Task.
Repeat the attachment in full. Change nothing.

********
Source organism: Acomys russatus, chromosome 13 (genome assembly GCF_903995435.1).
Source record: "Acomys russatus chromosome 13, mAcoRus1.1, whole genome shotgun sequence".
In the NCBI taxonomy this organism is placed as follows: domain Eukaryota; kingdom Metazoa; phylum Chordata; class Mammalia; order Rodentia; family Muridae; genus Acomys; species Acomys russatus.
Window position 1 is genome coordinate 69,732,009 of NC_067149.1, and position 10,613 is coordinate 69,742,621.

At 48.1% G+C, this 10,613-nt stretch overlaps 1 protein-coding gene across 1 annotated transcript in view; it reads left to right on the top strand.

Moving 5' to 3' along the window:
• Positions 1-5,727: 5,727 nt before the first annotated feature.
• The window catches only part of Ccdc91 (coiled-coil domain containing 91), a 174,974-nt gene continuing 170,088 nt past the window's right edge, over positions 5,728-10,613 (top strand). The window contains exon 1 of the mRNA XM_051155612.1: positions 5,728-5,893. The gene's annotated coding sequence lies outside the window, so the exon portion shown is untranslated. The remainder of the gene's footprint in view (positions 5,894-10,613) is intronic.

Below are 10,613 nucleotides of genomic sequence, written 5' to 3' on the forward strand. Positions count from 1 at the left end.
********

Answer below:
Source organism: Acomys russatus, chromosome 13 (genome assembly GCF_903995435.1).
Source record: "Acomys russatus chromosome 13, mAcoRus1.1, whole genome shotgun sequence".
In the NCBI taxonomy this organism is placed as follows: domain Eukaryota; kingdom Metazoa; phylum Chordata; class Mammalia; order Rodentia; family Muridae; genus Acomys; species Acomys russatus.
Window position 1 is genome coordinate 69,732,009 of NC_067149.1, and position 10,613 is coordinate 69,742,621.

At 48.1% G+C, this 10,613-nt stretch overlaps 1 protein-coding gene across 1 annotated transcript in view; it reads left to right on the top strand.

Moving 5' to 3' along the window:
• Positions 1-5,727: 5,727 nt before the first annotated feature.
• The window catches only part of Ccdc91 (coiled-coil domain containing 91), a 174,974-nt gene continuing 170,088 nt past the window's right edge, over positions 5,728-10,613 (top strand). The window contains exon 1 of the mRNA XM_051155612.1: positions 5,728-5,893. The gene's annotated coding sequence lies outside the window, so the exon portion shown is untranslated. The remainder of the gene's footprint in view (positions 5,894-10,613) is intronic.

Below are 10,613 nucleotides of genomic sequence, written 5' to 3' on the forward strand. Positions count from 1 at the left end.